What if learning came through the same game systems our kids spend so much time playing? What if students leaned into their learning with the intensity that they lean into their video and online games? That’s the potential for Game-Based Learning and Assessment! The science of learning through gaming is a growing field of work, thanks to educators and innovators who refuse to be limited by traditional education boundaries.

Organizations such as the Institute of Play are re-imagining and transforming learning and assessment practices through digital games. Check out the games and the learning built into the games at Institute of Play and these other organizations.

Institute of Play

The Institute of Play is a technology company on a mission to promote educational games as a model tool to enhance learning in students. GlassLab is one of the Institute’s projects exploring the potential for digital games to serve as learning environments and real-time assessments of student learning. “By integrating learning and assessment in a single engaging, data-rich experience, the Lab aims to deliver students and teachers powerful, pioneering tools to improve the process of learning and accelerate progress on the path toward college and career.”



Kidaptive is an innovative education and technology company dedicated to smart storytelling on iPads and curriculum developed in collaboration with top university researchers to create entertaining and adaptive content that helps children learn.

Leo’s Pad is the application the child will be working with. It breaks down learning in three ways:

  1. Curriculum-based content: Kids practice skills from a comprehensive curriculum that features over 70 cognitive, academic, and social “learning dimensions” that are crucial to your child’s development.
  2. Adaptive gameplay: Games adapt as children play, providing just the right level of difficulty to motivate learning.
  3. Engaging stories to help learning: Games are embedded in engaging stories, which improve learning and maximize knowledge retention

Parent’s Pad is the built-in assessment tool that helps parents support their children. It tracks their learning dimensions in seven curriculum clusters:

  1. Control yourself
  2. Figure stuff out
  3. Gather necessary knowledge
  4. Love Leraning
  5. Acquire physical routines
  6. Interact with others
  7. Be creativeKidaptive


BrainPOP creates animated, curricular content that engages students, supports educators, and bolsters achievement. They support individual, team, and whole-class learning. Teachers and students keep record of learning accomplishments through quizzes, game play, and activities. Teachers are able to tailor assessments to meet students’ needs. Online resources include BrainPOP Jr, BrainPOP Espanol, and BrainPOP ESL.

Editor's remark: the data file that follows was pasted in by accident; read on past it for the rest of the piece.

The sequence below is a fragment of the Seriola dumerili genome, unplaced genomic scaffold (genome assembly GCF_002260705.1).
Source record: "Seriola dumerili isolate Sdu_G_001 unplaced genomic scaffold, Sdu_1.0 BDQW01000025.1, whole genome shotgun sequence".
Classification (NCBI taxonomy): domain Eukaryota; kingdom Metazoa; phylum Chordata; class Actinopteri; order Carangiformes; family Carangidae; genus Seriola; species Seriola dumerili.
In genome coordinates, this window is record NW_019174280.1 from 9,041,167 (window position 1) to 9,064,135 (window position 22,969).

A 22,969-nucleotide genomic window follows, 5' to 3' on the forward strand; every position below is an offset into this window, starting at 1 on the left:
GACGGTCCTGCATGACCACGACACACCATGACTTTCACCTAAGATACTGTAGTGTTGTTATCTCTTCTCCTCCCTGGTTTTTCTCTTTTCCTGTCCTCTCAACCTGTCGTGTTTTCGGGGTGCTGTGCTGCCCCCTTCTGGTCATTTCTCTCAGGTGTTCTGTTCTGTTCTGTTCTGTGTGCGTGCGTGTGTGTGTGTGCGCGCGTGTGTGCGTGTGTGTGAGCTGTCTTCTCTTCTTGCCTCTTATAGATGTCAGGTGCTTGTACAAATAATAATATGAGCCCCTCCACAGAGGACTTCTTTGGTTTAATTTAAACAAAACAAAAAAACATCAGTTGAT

Their learning is in movies, quizzes, games, mobile apps, experiments, activity pages, and more. BrainPOP covers hundreds of topics within Math, Science, Social Studies, English, Technology, Arts & Music, and Health.




SimInsights Inc.

SimInsights is a software and service company that leverages skills in software, math, simulation, visualization and design. It’s purpose is to boost productivity, improve decision making and build insights. The products they offer are:

  1. SimPhysics – guided inquiry based mini-games. The sims help students learn the physics behind how things work by playing with rollercoasters, cannons, cars, cameras, swings and more.
  2. SimMotion2d – planar mechanics. This is designed for us in dynamics courses at the college level. It allows students to create and share models consisting of planar rigid bodies with contact, springs, dampers and forces.
  3.  SimOhm – electrical circuits. This allows students to quickly and easily build their own electrical circuits, analyze them like professional electrical engineers and share with friends and teachers.



Classroom Inc.

Classroom Inc. creates digital learning games that make authentic connections between school, college, and career using a blended learning model. Students take on decision-making roles as professionals in a simulated workplace while improving literacy, 21st century skills, confidence, and engagement. The simulations they offer are:

  1. The Chelsea Bank – As a teller, and later a customer service representative at a bank, students are exposed to the world of banking and topics such as check negotiability, fraud, bribery, and credit. They engage in such activities as counting and tallying cash, critically reading workplace documents, evaluating credit card applications, and explaining in writing their business decisions.
  2. The Community Clinic – As a physician’s assistant trainee at a clinic, students collect data, analyze information about patients’ ailments and recommend treatment. They engage in such activities as using a microscope, reviewing x-rays, graphing and evaluating test data, conducting patient interviews, and writing patient discharge plans.
  3. What’s Up Magazine – As editor-in-chief of a magazine, students are introduced to the world of publishing. They engage in activities such as researching story topics, editing stories, choosing photographs and graphics, reviewing budgets and advertising goals, hiring personnel, and manage web tie-ins for the print version.